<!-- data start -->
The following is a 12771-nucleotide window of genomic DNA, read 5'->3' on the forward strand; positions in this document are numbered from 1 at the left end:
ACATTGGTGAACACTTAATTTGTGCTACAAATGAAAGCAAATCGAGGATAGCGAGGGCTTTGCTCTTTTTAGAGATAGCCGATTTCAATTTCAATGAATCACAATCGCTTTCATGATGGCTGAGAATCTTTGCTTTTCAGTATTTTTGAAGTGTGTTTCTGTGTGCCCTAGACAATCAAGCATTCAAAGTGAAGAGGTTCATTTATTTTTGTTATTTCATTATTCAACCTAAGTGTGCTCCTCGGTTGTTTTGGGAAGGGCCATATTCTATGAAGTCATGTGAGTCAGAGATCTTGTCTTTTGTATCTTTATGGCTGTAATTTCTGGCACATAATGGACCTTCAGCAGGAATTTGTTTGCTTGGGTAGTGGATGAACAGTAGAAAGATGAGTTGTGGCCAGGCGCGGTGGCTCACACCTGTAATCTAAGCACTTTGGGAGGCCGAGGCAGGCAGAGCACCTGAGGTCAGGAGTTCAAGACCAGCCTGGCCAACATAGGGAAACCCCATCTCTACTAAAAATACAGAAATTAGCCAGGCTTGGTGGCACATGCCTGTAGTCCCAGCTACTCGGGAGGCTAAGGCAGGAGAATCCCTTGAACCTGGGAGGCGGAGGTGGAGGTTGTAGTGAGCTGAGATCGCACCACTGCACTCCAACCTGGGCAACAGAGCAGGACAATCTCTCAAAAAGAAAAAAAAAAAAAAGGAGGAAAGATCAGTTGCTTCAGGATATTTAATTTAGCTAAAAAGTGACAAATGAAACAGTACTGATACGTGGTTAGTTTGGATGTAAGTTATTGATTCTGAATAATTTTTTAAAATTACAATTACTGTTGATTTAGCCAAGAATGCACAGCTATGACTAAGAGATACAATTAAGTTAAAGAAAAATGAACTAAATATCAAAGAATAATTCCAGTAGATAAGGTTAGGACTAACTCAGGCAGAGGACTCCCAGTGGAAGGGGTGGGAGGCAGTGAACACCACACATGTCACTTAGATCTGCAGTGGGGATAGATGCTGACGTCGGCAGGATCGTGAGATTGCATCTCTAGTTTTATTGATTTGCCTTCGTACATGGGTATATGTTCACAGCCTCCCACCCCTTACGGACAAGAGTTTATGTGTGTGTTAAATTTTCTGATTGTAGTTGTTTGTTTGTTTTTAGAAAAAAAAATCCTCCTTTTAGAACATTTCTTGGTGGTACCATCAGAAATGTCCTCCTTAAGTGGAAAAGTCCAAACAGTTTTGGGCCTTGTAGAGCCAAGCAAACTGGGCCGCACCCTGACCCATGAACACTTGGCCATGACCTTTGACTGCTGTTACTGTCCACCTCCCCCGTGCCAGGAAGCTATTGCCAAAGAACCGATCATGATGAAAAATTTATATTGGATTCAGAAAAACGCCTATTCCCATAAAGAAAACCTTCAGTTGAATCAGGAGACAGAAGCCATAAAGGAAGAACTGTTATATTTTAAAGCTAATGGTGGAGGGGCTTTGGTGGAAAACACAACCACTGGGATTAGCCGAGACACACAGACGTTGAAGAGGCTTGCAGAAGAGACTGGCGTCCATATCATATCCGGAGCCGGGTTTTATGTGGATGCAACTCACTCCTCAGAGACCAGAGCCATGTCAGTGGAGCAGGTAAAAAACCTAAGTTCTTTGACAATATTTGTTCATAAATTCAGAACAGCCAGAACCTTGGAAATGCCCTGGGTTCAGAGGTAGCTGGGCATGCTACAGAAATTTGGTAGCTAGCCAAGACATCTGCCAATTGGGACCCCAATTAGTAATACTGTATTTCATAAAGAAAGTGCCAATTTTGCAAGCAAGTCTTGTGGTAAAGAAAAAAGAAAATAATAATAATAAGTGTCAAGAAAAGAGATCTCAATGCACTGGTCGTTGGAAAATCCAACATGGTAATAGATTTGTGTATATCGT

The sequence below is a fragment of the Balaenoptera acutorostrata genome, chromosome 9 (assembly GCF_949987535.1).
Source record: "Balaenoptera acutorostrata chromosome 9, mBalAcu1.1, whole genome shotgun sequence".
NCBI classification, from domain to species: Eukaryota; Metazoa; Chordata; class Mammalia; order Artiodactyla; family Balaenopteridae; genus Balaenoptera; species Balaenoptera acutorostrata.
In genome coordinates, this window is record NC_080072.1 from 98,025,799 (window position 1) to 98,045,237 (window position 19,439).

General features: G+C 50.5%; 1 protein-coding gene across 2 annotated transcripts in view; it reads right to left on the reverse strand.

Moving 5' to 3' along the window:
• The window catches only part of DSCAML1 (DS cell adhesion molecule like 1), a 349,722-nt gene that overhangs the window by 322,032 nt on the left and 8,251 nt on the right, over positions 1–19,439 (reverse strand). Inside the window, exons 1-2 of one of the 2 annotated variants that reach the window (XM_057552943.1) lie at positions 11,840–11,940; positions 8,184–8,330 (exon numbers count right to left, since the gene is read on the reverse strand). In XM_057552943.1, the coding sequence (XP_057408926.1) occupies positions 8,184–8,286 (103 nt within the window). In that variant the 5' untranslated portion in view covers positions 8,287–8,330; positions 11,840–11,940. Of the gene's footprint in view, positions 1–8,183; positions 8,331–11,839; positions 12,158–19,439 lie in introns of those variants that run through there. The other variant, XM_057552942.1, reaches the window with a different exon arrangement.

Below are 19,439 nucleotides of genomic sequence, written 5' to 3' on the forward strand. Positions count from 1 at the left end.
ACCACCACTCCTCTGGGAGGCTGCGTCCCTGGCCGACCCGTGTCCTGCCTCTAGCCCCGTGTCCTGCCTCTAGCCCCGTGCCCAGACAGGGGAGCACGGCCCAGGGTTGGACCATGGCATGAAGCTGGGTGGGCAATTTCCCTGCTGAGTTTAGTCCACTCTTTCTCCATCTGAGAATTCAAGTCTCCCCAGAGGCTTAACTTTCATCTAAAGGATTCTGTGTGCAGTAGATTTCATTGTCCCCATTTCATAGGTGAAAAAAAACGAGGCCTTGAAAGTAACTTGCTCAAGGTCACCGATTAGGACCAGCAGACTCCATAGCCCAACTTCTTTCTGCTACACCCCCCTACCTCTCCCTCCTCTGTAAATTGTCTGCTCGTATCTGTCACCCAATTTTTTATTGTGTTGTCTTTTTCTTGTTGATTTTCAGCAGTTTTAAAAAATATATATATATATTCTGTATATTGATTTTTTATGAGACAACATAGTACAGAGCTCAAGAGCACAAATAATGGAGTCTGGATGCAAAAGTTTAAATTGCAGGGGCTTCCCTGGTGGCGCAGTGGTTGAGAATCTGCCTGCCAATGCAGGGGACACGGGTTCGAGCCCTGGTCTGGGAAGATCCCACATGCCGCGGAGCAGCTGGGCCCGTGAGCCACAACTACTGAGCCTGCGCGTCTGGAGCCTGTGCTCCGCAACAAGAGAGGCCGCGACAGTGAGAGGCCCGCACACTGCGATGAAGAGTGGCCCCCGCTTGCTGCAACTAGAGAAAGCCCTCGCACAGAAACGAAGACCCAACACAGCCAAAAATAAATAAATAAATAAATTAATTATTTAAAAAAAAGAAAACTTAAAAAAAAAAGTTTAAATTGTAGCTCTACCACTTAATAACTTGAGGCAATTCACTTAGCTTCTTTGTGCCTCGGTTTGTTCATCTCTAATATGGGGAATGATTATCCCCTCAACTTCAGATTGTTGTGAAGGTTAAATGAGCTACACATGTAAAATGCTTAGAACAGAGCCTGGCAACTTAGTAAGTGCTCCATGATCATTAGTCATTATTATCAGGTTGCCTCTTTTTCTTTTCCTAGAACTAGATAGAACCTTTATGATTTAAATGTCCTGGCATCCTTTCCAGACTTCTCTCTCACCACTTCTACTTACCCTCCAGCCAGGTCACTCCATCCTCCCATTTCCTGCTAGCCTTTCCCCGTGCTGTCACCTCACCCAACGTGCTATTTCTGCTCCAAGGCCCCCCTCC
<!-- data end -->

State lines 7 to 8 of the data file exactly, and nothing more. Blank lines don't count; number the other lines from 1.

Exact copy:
General features: G+C 50.5%; 1 protein-coding gene across 2 annotated transcripts in view; it reads right to left on the reverse strand.

Moving 5' to 3' along the window: